A surrenderable loss allows loss-making companies to claim an immediate cash payment for their R&D tax credit. The alternative is to carry the credit over to a future year to claim once profitable. The carried-over credit returns up to 20%, whereas when the cash credit when the loss is surrendered is only 14.5%.
In principle then it might make sense for companies to carry over the loss and claim the higher rate. However, the reality is that most companies choose to take the cash in their current accounting period.
Knowing when to surrender the loss
More often than not, businesses surrender the loss and take the cash credit at a lower rate in the short-term. As cash flow is such a pressing concern for most businesses, especially at the earliest stages of growth, this is unsurprising.
This effect is also compounded by the fact that the 20% rate of credit is only claimable against future profits. As many businesses are unsure about when they will hit profitability, this also affects their decision.
What’s more, if your loss-making business has a high growth rate then you might achieve a higher return by taking the cash in the short-term. When accounting for company growth, the cash credit might generate more value next year than the carried over credit. If for example, your company has an annual growth rate of 100%, then 14.5% cash returned this year would effectively generate 29% of value next year. That obviously compares favourably with the 20% available from a carried over credit. In the case of most high-growth businesses, therefore, surrendering the loss generates more value than carrying forward the credit.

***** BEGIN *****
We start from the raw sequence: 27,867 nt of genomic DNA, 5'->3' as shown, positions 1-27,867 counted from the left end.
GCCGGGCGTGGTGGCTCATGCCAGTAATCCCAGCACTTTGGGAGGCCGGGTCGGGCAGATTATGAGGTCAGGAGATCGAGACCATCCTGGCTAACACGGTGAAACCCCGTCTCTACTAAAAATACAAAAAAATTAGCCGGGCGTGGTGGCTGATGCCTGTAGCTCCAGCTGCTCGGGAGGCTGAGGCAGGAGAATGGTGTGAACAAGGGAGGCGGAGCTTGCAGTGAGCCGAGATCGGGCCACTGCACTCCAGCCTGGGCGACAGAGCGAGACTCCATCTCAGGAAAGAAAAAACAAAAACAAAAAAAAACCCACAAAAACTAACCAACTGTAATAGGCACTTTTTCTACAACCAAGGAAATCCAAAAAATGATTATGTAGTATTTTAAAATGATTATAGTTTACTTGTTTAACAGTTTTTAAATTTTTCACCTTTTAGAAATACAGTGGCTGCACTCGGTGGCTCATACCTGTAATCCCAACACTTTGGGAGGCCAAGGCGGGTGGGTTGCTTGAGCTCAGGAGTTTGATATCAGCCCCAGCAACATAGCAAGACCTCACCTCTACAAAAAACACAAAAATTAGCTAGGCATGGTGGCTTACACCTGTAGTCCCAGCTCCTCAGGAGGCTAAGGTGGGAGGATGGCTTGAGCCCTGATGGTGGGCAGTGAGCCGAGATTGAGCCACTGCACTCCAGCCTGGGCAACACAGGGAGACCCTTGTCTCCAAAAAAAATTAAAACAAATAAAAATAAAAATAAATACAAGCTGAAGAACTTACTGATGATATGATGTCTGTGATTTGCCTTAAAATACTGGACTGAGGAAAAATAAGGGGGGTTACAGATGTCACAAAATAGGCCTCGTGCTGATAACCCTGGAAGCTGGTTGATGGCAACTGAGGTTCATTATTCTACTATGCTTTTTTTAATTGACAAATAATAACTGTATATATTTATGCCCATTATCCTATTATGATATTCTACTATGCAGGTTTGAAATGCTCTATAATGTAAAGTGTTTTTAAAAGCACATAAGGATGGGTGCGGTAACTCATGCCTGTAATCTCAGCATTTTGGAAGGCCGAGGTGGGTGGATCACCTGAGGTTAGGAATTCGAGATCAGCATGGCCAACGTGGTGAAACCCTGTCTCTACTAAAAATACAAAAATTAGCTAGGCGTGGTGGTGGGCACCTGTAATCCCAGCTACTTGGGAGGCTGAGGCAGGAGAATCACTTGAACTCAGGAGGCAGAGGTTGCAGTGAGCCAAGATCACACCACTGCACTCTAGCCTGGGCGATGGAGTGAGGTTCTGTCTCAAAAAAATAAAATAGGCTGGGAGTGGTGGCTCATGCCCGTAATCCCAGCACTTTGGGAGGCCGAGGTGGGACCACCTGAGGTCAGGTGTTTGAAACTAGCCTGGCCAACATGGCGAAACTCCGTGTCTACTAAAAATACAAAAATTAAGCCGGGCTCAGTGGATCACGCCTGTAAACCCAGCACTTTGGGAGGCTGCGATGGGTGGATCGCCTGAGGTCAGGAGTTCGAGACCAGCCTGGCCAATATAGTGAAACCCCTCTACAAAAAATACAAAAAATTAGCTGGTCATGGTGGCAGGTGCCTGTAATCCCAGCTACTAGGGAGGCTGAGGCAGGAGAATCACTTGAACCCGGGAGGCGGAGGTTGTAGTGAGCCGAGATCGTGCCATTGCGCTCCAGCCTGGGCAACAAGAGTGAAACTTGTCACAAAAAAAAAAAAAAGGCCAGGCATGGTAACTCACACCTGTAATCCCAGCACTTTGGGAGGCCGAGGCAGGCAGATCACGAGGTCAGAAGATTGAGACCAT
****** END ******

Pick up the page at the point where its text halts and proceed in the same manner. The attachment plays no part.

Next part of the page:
Further background on the surrenderable loss
Since April 2014 HMRC increased the cash credit after surrendering the loss to 14.5% from 11%. HMRC did this to ensure that loss-making early-stage businesses can effectively fund their innovations. For a full background on the changes to the surrenderable loss rate consult HMRC’s intangibles R&D manual.
We’ve written more broadly about claiming as a loss-making business. Or, if you want a more general introduction to R&D tax credits then consult our introduction to R&D tax credits. If you’re weighing up whether to take a cash credit or carry forward the amount, then get in touch with one of our advisors and they will be able to advise you further.